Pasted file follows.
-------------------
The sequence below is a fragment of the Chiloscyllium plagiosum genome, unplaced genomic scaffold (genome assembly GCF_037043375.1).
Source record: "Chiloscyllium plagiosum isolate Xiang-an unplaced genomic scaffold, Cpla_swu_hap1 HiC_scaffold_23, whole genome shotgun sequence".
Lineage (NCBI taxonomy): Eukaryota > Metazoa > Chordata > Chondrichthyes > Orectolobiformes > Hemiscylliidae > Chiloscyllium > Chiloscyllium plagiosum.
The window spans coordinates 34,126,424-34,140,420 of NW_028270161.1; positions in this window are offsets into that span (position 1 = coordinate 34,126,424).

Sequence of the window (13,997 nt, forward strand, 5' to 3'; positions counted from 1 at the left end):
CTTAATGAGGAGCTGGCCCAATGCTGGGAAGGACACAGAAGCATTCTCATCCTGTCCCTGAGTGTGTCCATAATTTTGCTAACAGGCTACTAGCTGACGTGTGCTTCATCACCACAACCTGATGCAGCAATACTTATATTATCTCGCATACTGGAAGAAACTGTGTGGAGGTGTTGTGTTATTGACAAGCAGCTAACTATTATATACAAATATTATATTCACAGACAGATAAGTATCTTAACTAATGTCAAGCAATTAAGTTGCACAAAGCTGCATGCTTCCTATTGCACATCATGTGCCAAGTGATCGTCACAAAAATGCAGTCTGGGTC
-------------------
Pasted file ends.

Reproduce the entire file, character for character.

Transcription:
The sequence below is a fragment of the Chiloscyllium plagiosum genome, unplaced genomic scaffold (genome assembly GCF_037043375.1).
Source record: "Chiloscyllium plagiosum isolate Xiang-an unplaced genomic scaffold, Cpla_swu_hap1 HiC_scaffold_23, whole genome shotgun sequence".
Lineage (NCBI taxonomy): Eukaryota > Metazoa > Chordata > Chondrichthyes > Orectolobiformes > Hemiscylliidae > Chiloscyllium > Chiloscyllium plagiosum.
The window spans coordinates 34,126,424-34,140,420 of NW_028270161.1; positions in this window are offsets into that span (position 1 = coordinate 34,126,424).

Sequence of the window (13,997 nt, forward strand, 5' to 3'; positions counted from 1 at the left end):
CTTAATGAGGAGCTGGCCCAATGCTGGGAAGGACACAGAAGCATTCTCATCCTGTCCCTGAGTGTGTCCATAATTTTGCTAACAGGCTACTAGCTGACGTGTGCTTCATCACCACAACCTGATGCAGCAATACTTATATTATCTCGCATACTGGAAGAAACTGTGTGGAGGTGTTGTGTTATTGACAAGCAGCTAACTATTATATACAAATATTATATTCACAGACAGATAAGTATCTTAACTAATGTCAAGCAATTAAGTTGCACAAAGCTGCATGCTTCCTATTGCACATCATGTGCCAAGTGATCGTCACAAAAATGCAGTCTGGGTC